If you think those lists would get tedious to work through, and wonder if it wouldn't be easier and more accurate to just work with the Hare checklist for psychopaths, yeah, I thought so too. Navarro can spot a dangerous person, and can be an effective agent, but it felt like he did not have a deeper understanding of why everything interacts the way it does. I think that's why he needs such long lists.

The original article talked about the stabber's history, and what led him to this point. Navarro and another author, David Neiwert (who writes about far-right extremism) both talked about mental illness, especially relating to paranoia.

Navarro said that it would be a mistake to reduce the crimes to an outgrowth of mental illness. I agreed with that.

There was a lot in there about the stabber's life path that showed a pattern of low achievement: high school dropout, menial jobs, living in a friend's basement for a couple of years. He was into comics and mythology and metal, but those are positives for a lot of people, even if they show up with people who are less positive as well. (Tattoos showed up on all of Navarro's checklists.)

Navarro and Neiwert both acknowledge the appeal of groups and special knowledge, which can make certain groups more attractive when they embrace you (like white supremacists). However, there was nothing in the article about how sometimes there is such a dearth of anyone embracing  the low achievers except for white supremacists. There was nothing about how society pressures men to win, or what that does for someone who seems incapable of winning in any other way than violence.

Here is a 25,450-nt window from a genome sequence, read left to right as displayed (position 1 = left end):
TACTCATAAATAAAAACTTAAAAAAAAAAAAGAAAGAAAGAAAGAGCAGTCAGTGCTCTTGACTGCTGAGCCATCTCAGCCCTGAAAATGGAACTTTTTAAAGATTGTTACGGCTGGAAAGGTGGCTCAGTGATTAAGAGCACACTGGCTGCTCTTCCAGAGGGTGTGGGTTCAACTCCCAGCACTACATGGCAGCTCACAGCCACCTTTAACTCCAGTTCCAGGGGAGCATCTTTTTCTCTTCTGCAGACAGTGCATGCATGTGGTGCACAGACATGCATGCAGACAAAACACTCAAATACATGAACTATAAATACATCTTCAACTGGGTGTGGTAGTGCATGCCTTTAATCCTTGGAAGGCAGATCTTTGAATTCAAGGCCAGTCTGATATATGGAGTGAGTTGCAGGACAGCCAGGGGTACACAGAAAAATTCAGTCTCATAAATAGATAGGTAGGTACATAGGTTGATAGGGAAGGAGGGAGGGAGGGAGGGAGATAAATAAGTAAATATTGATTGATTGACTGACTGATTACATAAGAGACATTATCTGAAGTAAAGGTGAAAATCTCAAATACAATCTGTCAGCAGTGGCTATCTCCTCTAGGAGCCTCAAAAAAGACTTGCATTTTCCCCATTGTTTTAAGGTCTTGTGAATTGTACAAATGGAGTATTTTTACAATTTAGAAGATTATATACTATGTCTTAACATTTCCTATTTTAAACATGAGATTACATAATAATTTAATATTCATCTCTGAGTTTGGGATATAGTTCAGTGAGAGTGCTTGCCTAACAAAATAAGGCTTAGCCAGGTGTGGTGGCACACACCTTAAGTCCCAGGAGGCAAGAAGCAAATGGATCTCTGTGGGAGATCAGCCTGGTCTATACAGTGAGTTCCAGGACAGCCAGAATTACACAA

I'll tell you something else: when you look at those backgrounds, the Trimet stabber sounds a lot like the Charleston church shooter, or the person who ran over Heather Heyer in Charlottesville. They would sound a lot like the Vegas shooter if he didn't have money, but maybe that's why he needed to be such an overachiever with his plans.

No, I am not using their names. I am also not trying to stir compassion for them necessarily, but I do think we need to try and understand. That doesn't come from shrugging our shoulders at mysterious lone wolves, not when they seem to be coming off of an assembly line. It will not come from talking about mental illness if the symptoms they exhibit are not aberrations from the societal norm but rather exaggerated reflections of it.

Now we are talking about toxic masculinity.

Friday, November 10, 2017

Band Review: Nahko

I am still not sure that I have the title right.

Nahko Bear is the person, and he has performed as Nahko and Medicine for the People, but his newest album, My Name is Bear, is listed under just Nahko. The Indian Country article that led me to him called him Nahko Bear, so that was what I originally had.

Those distinctions may not matter much, but one reason I am looking at them is that the latest album is somewhat of a departure, and a returning to the past.

I have been concentrating on My Name is Bear. It is not wholly different. There are earlier songs that sound similar ("We Are On Time" from Hoka comes to mind).

In a gross oversimplification, My Name is Bear is quieter. With Medicine for the People there is a definite world music feel, and it is celebratory and joyful -- maybe not every song but that element comes up again and again.